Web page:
The extremes are infrequent and is often depression and anxiety flaring up in a horrid way, but it isn’t uncommon for me to hear this from other women who put themselves out there in the community. Putting this weight on the shoulders of people who decide to make themselves visible isn’t realistic or fair to the person doing it, on any level.

Until recently, I worked at a local game store. While working for the card shop, I would get between two and three customers a week that assume I don’t know how to play Magic, or in more extreme cases, loop me in with the “fake gamer girl that just used her tits to get the job”-rhetoric. Previous to presenting as female, I had never even considered this would be something I would have to deal with.

I’d worked at the same store, with the same community, and similar regulars for three years. In the two years that I presented as male and worked at the card store, I had (quite literally) zero instances of anybody questioning if I played Magic or if I ‘knew what I was talking about.’ Sure, you get the people who say “Can I get some advice on my deck?” and really mean “I want to justify every single bulk rare in my mono-white control deck.” but it was different. People are now less likely to actually treat me (as a Magic player) with the sense of camaraderie I had become accustomed to.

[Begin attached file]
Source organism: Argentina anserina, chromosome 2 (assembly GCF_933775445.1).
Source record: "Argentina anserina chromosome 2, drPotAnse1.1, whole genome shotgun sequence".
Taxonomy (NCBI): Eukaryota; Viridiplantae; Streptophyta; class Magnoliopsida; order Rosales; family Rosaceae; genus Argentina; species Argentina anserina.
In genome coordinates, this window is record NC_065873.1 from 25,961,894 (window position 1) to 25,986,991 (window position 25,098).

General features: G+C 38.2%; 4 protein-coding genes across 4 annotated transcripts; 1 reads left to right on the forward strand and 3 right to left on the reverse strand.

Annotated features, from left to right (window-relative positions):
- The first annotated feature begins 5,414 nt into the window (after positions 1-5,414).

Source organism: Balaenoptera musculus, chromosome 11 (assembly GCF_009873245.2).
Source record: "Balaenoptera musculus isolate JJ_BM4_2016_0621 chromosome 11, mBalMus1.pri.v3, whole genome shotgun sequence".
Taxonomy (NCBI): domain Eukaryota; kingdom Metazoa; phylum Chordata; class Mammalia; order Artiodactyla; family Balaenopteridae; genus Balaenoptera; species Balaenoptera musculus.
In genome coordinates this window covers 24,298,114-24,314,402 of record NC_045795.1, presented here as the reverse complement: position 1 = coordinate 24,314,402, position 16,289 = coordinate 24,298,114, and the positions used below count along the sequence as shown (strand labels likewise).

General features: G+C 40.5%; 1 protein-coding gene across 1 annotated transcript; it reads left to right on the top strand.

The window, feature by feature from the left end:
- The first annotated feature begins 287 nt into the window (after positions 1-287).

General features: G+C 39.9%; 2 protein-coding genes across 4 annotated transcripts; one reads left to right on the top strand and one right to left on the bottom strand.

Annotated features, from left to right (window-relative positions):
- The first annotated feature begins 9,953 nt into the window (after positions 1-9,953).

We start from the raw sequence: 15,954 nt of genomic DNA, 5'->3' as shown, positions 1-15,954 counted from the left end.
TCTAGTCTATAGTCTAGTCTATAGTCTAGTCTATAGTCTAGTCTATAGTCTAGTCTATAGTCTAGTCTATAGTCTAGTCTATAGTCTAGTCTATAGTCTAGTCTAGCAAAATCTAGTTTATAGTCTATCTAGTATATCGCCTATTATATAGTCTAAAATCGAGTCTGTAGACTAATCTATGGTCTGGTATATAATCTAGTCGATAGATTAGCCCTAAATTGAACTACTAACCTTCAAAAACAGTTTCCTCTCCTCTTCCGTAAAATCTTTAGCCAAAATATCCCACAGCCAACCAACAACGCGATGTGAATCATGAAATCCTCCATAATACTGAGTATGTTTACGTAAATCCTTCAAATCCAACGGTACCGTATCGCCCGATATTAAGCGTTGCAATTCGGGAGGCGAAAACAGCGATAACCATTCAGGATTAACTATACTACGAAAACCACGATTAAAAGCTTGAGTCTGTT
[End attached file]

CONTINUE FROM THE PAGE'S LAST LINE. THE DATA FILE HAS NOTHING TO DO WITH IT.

My pride isn’t so fragile that I hand out business cards with a URL linking to my online content, but it’s more than a little backhanded to deal with multiple customers a week that assume I can’t even play the game that keeps a roof over my head.